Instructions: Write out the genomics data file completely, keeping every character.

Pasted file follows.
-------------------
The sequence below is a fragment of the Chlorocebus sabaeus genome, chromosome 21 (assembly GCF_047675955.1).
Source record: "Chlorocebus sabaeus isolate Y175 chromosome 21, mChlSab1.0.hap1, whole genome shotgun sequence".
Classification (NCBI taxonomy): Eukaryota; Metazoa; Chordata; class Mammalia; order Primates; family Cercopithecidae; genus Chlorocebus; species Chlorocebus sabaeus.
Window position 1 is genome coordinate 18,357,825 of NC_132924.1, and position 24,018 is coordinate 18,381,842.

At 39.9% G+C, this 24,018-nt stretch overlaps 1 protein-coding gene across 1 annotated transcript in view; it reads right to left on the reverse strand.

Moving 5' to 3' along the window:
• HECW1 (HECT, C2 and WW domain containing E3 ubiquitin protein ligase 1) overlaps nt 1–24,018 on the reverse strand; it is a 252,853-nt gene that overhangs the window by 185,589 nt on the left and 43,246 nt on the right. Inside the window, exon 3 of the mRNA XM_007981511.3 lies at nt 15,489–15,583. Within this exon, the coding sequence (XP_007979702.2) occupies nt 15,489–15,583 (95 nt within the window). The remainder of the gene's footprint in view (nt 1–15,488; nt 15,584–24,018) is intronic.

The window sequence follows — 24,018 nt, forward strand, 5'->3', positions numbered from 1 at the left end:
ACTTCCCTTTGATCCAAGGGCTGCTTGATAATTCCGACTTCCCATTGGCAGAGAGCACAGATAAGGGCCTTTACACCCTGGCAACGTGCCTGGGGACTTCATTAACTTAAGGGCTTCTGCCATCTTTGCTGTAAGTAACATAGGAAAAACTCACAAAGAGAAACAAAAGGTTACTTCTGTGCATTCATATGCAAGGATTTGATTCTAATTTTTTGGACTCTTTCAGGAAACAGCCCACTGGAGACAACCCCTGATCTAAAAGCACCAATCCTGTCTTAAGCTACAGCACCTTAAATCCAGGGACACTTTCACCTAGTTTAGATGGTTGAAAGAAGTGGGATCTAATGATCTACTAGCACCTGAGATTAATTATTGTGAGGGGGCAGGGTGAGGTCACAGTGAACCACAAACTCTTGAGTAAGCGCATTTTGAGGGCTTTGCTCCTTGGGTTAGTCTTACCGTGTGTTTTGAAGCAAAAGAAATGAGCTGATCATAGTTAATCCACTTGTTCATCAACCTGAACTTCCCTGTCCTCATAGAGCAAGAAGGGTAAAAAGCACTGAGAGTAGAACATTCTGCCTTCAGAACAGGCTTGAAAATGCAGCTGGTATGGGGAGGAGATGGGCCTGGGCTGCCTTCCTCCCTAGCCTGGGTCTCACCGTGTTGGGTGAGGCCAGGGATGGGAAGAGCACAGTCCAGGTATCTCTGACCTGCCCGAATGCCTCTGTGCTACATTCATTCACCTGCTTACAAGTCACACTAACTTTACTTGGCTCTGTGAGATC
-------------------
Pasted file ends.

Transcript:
The sequence below is a fragment of the Chlorocebus sabaeus genome, chromosome 21 (assembly GCF_047675955.1).
Source record: "Chlorocebus sabaeus isolate Y175 chromosome 21, mChlSab1.0.hap1, whole genome shotgun sequence".
Classification (NCBI taxonomy): Eukaryota; Metazoa; Chordata; class Mammalia; order Primates; family Cercopithecidae; genus Chlorocebus; species Chlorocebus sabaeus.
Window position 1 is genome coordinate 18,357,825 of NC_132924.1, and position 24,018 is coordinate 18,381,842.

At 39.9% G+C, this 24,018-nt stretch overlaps 1 protein-coding gene across 1 annotated transcript in view; it reads right to left on the reverse strand.

Moving 5' to 3' along the window:
• HECW1 (HECT, C2 and WW domain containing E3 ubiquitin protein ligase 1) overlaps nt 1–24,018 on the reverse strand; it is a 252,853-nt gene that overhangs the window by 185,589 nt on the left and 43,246 nt on the right. Inside the window, exon 3 of the mRNA XM_007981511.3 lies at nt 15,489–15,583. Within this exon, the coding sequence (XP_007979702.2) occupies nt 15,489–15,583 (95 nt within the window). The remainder of the gene's footprint in view (nt 1–15,488; nt 15,584–24,018) is intronic.

The window sequence follows — 24,018 nt, forward strand, 5'->3', positions numbered from 1 at the left end:
ACTTCCCTTTGATCCAAGGGCTGCTTGATAATTCCGACTTCCCATTGGCAGAGAGCACAGATAAGGGCCTTTACACCCTGGCAACGTGCCTGGGGACTTCATTAACTTAAGGGCTTCTGCCATCTTTGCTGTAAGTAACATAGGAAAAACTCACAAAGAGAAACAAAAGGTTACTTCTGTGCATTCATATGCAAGGATTTGATTCTAATTTTTTGGACTCTTTCAGGAAACAGCCCACTGGAGACAACCCCTGATCTAAAAGCACCAATCCTGTCTTAAGCTACAGCACCTTAAATCCAGGGACACTTTCACCTAGTTTAGATGGTTGAAAGAAGTGGGATCTAATGATCTACTAGCACCTGAGATTAATTATTGTGAGGGGGCAGGGTGAGGTCACAGTGAACCACAAACTCTTGAGTAAGCGCATTTTGAGGGCTTTGCTCCTTGGGTTAGTCTTACCGTGTGTTTTGAAGCAAAAGAAATGAGCTGATCATAGTTAATCCACTTGTTCATCAACCTGAACTTCCCTGTCCTCATAGAGCAAGAAGGGTAAAAAGCACTGAGAGTAGAACATTCTGCCTTCAGAACAGGCTTGAAAATGCAGCTGGTATGGGGAGGAGATGGGCCTGGGCTGCCTTCCTCCCTAGCCTGGGTCTCACCGTGTTGGGTGAGGCCAGGGATGGGAAGAGCACAGTCCAGGTATCTCTGACCTGCCCGAATGCCTCTGTGCTACATTCATTCACCTGCTTACAAGTCACACTAACTTTACTTGGCTCTGTGAGATC